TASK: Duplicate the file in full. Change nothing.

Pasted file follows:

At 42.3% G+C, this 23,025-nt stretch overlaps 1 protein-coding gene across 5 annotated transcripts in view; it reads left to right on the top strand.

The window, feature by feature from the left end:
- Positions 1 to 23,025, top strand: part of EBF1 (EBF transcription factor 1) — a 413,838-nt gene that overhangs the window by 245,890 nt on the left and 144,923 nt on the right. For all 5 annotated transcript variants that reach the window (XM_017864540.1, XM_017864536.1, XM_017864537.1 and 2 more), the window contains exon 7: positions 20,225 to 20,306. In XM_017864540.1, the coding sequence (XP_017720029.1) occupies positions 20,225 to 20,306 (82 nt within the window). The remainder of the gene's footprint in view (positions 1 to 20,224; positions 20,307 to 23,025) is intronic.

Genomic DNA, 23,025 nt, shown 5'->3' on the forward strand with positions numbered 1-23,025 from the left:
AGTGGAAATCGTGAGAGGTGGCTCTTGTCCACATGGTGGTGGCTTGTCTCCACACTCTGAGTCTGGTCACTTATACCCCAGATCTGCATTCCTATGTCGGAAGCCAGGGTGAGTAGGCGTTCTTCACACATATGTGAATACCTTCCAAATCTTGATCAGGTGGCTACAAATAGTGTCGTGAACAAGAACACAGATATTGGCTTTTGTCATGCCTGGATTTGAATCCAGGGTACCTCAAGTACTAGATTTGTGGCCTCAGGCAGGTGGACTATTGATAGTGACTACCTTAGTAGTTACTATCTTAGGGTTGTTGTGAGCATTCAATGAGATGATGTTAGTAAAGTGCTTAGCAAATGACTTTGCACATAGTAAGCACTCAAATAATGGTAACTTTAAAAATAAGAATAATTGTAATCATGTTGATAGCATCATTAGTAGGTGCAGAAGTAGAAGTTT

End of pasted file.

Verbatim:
At 42.3% G+C, this 23,025-nt stretch overlaps 1 protein-coding gene across 5 annotated transcripts in view; it reads left to right on the top strand.

The window, feature by feature from the left end:
- Positions 1 to 23,025, top strand: part of EBF1 (EBF transcription factor 1) — a 413,838-nt gene that overhangs the window by 245,890 nt on the left and 144,923 nt on the right. For all 5 annotated transcript variants that reach the window (XM_017864540.1, XM_017864536.1, XM_017864537.1 and 2 more), the window contains exon 7: positions 20,225 to 20,306. In XM_017864540.1, the coding sequence (XP_017720029.1) occupies positions 20,225 to 20,306 (82 nt within the window). The remainder of the gene's footprint in view (positions 1 to 20,224; positions 20,307 to 23,025) is intronic.

Genomic DNA, 23,025 nt, shown 5'->3' on the forward strand with positions numbered 1-23,025 from the left:
AGTGGAAATCGTGAGAGGTGGCTCTTGTCCACATGGTGGTGGCTTGTCTCCACACTCTGAGTCTGGTCACTTATACCCCAGATCTGCATTCCTATGTCGGAAGCCAGGGTGAGTAGGCGTTCTTCACACATATGTGAATACCTTCCAAATCTTGATCAGGTGGCTACAAATAGTGTCGTGAACAAGAACACAGATATTGGCTTTTGTCATGCCTGGATTTGAATCCAGGGTACCTCAAGTACTAGATTTGTGGCCTCAGGCAGGTGGACTATTGATAGTGACTACCTTAGTAGTTACTATCTTAGGGTTGTTGTGAGCATTCAATGAGATGATGTTAGTAAAGTGCTTAGCAAATGACTTTGCACATAGTAAGCACTCAAATAATGGTAACTTTAAAAATAAGAATAATTGTAATCATGTTGATAGCATCATTAGTAGGTGCAGAAGTAGAAGTTT